Creators of the Aviation Safety Information Analysis and Sharing (ASIAS) program in the United States imagined years ago that their methods could be a good fit for other countries and their airlines and possibly non-airline interests within aviation. Currently, this government-industry partnership funded by the U.S. Federal Aviation Administration (FAA) has about a year of experience working closely with a number of similar international partnerships, said Jay Pardee, the FAA’s chief scientific and technical advisor for vulnerability discovery and safety measurement programs, in a recent briefing for AeroSafety World.
According to FAA, ASIAS leaders also expect to fufill their intention to “increase the numbers and types of participants following a phased expansion plan to include other parts of the aviation community. ASIAS will include domestic corporate general aviation, military, helicopter, manufacturers and other government agencies.” An example of effect on another government entity is the relationship forged a few months ago with the National Transportation Safety Board (NTSB; see “Agreement Launches ASIAS–NTSB Working Groups”).
Agreement Launches ASIAS–NTSB Working Groups
The U.S. National Transportation Safety Board (NTSB) has gained access, on a case-by-case basis, to a vast store of summarized safety data gathered, analyzed and protected within the Aviation Safety Information Analysis and Sharing (ASIAS) program to prevent airline accidents (Table 1, p. 44).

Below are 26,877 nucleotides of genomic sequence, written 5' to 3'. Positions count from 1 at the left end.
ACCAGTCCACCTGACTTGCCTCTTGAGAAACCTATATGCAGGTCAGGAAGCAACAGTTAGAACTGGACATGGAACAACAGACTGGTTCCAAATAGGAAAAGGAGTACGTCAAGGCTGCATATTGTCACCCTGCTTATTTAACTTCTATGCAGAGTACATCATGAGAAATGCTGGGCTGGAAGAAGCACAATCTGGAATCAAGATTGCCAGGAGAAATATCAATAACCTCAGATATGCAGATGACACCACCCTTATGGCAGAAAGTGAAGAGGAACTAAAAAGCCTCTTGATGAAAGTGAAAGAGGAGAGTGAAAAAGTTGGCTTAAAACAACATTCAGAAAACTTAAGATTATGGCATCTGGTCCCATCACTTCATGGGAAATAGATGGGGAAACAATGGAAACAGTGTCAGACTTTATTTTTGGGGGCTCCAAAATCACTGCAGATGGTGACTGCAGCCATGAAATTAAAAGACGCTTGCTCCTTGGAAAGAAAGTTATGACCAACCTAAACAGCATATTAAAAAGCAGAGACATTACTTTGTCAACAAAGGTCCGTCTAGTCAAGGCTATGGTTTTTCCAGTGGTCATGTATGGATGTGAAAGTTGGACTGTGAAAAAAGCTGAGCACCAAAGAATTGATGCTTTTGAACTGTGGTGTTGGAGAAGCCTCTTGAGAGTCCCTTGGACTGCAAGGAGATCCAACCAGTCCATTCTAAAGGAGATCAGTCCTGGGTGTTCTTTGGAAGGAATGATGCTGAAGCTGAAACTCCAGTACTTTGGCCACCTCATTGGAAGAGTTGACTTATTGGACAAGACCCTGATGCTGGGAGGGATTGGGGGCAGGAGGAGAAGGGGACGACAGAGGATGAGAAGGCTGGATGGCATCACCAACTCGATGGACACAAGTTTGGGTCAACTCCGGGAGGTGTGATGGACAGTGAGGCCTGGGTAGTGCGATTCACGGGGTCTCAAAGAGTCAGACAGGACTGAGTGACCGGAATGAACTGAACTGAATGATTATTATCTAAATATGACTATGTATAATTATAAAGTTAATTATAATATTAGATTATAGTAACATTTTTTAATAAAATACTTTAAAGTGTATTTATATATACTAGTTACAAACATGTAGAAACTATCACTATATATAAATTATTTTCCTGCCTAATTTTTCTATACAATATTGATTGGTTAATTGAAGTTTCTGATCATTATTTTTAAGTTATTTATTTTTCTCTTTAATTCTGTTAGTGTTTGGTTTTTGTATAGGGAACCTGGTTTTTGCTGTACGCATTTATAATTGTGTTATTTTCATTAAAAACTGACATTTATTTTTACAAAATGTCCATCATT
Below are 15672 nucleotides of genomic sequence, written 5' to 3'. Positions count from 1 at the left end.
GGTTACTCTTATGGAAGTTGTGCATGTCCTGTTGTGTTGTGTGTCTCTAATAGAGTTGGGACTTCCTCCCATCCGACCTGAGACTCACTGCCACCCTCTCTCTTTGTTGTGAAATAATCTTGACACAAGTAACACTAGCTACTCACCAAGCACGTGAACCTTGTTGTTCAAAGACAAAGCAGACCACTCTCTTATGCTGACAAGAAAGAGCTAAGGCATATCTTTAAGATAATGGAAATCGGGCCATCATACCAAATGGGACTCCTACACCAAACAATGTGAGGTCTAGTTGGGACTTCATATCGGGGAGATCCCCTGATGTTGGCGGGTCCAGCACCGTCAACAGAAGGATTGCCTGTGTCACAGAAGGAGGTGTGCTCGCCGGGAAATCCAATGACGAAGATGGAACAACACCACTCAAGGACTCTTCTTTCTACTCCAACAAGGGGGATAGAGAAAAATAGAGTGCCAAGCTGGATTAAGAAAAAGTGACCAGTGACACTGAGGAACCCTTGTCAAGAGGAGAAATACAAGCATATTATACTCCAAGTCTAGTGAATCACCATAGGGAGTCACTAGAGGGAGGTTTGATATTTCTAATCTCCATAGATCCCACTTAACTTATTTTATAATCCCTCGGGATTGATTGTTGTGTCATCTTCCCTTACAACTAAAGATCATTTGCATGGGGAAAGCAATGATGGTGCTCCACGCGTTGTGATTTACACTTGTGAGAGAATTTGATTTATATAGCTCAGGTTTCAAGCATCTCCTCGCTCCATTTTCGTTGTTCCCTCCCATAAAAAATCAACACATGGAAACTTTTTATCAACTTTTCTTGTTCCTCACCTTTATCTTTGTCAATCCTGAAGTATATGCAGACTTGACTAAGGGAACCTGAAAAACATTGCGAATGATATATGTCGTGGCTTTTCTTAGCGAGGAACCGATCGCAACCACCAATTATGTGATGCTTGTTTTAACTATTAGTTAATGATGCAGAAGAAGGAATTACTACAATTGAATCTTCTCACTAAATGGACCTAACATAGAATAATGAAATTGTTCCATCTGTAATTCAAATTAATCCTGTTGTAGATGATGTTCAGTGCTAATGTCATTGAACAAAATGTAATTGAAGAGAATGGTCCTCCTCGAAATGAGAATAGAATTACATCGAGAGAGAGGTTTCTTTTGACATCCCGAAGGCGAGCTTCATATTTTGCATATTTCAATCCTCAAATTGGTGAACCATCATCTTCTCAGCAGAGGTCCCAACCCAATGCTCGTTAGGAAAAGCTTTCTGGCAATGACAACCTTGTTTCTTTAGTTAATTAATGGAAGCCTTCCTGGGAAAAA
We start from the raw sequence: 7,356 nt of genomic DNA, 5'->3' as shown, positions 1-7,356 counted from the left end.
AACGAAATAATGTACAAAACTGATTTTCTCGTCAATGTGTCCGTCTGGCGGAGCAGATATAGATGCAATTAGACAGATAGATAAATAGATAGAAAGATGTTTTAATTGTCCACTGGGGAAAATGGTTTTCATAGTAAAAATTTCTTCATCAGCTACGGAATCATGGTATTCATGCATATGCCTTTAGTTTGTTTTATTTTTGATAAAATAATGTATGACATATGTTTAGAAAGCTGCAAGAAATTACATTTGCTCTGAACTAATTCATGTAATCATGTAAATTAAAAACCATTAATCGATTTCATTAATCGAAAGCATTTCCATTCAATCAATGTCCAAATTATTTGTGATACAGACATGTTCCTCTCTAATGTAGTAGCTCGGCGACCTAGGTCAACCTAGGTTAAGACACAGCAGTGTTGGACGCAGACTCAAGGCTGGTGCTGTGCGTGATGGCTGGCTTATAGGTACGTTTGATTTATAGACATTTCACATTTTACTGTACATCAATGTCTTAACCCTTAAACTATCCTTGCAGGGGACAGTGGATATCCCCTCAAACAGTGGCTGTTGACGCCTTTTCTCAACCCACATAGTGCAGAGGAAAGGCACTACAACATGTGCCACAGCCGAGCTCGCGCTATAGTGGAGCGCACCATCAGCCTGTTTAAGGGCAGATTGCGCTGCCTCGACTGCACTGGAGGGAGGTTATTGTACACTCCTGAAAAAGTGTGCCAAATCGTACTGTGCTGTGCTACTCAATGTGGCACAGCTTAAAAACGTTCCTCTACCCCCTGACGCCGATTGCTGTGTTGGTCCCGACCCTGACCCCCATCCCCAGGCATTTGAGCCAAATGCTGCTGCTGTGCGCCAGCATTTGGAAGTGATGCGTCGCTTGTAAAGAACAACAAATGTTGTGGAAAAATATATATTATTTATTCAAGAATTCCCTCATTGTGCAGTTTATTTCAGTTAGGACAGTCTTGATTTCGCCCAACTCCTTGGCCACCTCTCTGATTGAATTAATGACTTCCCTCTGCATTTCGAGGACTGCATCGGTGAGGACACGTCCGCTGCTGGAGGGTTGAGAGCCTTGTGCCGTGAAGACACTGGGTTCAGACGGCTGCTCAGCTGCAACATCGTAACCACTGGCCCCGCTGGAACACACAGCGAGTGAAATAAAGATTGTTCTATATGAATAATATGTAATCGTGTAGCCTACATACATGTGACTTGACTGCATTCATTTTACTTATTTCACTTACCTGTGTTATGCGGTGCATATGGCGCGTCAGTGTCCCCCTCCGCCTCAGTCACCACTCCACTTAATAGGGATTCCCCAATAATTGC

When a formal NTSB request is approved under the November 2012 memorandum of understanding, the board reciprocates by granting ASIAS access to archived digital flight data recorder (DFDR) data specifically related to the request. Regardless of whether an accident occurs, ASIAS is working with the NTSB to acquire archived DFDR data that, when added to the ASIAS databases, might reveal accident precursors or indications of systemic risks. Various restrictions preserve the U.S. airline industry’s voluntary — and now indispensable — flows of safety information from routine flight operations, according to the NTSB and the U.S. Federal Aviation Administration (FAA).
Collaboration under this highly structured and controlled framework stands to enhance all parties’ predictive methods (ASW, 3/13; ASW, 11/11), said Paul Morell, a captain and vice president, safety, security and environmental programs, US Airways, and industry co-chair, ASIAS Executive Board (AEB). From his perspective, most noteworthy is that the memorandum’s provisions only apply in an accident involving a U.S. air carrier in the United States.